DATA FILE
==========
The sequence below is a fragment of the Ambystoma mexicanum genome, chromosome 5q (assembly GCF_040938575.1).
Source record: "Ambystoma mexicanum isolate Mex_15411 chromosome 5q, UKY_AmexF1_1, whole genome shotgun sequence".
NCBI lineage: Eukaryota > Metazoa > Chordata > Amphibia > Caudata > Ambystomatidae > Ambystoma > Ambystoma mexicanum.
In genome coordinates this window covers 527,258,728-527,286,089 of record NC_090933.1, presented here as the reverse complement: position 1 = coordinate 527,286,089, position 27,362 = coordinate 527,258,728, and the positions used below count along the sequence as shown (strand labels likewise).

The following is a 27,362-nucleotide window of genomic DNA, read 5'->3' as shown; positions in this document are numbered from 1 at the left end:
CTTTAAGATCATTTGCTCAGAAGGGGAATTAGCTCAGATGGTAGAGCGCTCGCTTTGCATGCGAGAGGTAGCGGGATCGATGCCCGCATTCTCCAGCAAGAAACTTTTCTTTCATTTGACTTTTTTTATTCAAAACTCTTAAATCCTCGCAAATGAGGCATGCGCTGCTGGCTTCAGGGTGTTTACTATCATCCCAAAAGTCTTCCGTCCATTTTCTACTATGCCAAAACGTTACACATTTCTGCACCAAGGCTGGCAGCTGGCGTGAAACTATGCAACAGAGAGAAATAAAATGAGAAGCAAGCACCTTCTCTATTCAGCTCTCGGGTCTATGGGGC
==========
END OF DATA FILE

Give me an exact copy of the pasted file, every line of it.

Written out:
The sequence below is a fragment of the Ambystoma mexicanum genome, chromosome 5q (assembly GCF_040938575.1).
Source record: "Ambystoma mexicanum isolate Mex_15411 chromosome 5q, UKY_AmexF1_1, whole genome shotgun sequence".
NCBI lineage: Eukaryota > Metazoa > Chordata > Amphibia > Caudata > Ambystomatidae > Ambystoma > Ambystoma mexicanum.
In genome coordinates this window covers 527,258,728-527,286,089 of record NC_090933.1, presented here as the reverse complement: position 1 = coordinate 527,286,089, position 27,362 = coordinate 527,258,728, and the positions used below count along the sequence as shown (strand labels likewise).

The following is a 27,362-nucleotide window of genomic DNA, read 5'->3' as shown; positions in this document are numbered from 1 at the left end:
CTTTAAGATCATTTGCTCAGAAGGGGAATTAGCTCAGATGGTAGAGCGCTCGCTTTGCATGCGAGAGGTAGCGGGATCGATGCCCGCATTCTCCAGCAAGAAACTTTTCTTTCATTTGACTTTTTTTATTCAAAACTCTTAAATCCTCGCAAATGAGGCATGCGCTGCTGGCTTCAGGGTGTTTACTATCATCCCAAAAGTCTTCCGTCCATTTTCTACTATGCCAAAACGTTACACATTTCTGCACCAAGGCTGGCAGCTGGCGTGAAACTATGCAACAGAGAGAAATAAAATGAGAAGCAAGCACCTTCTCTATTCAGCTCTCGGGTCTATGGGGC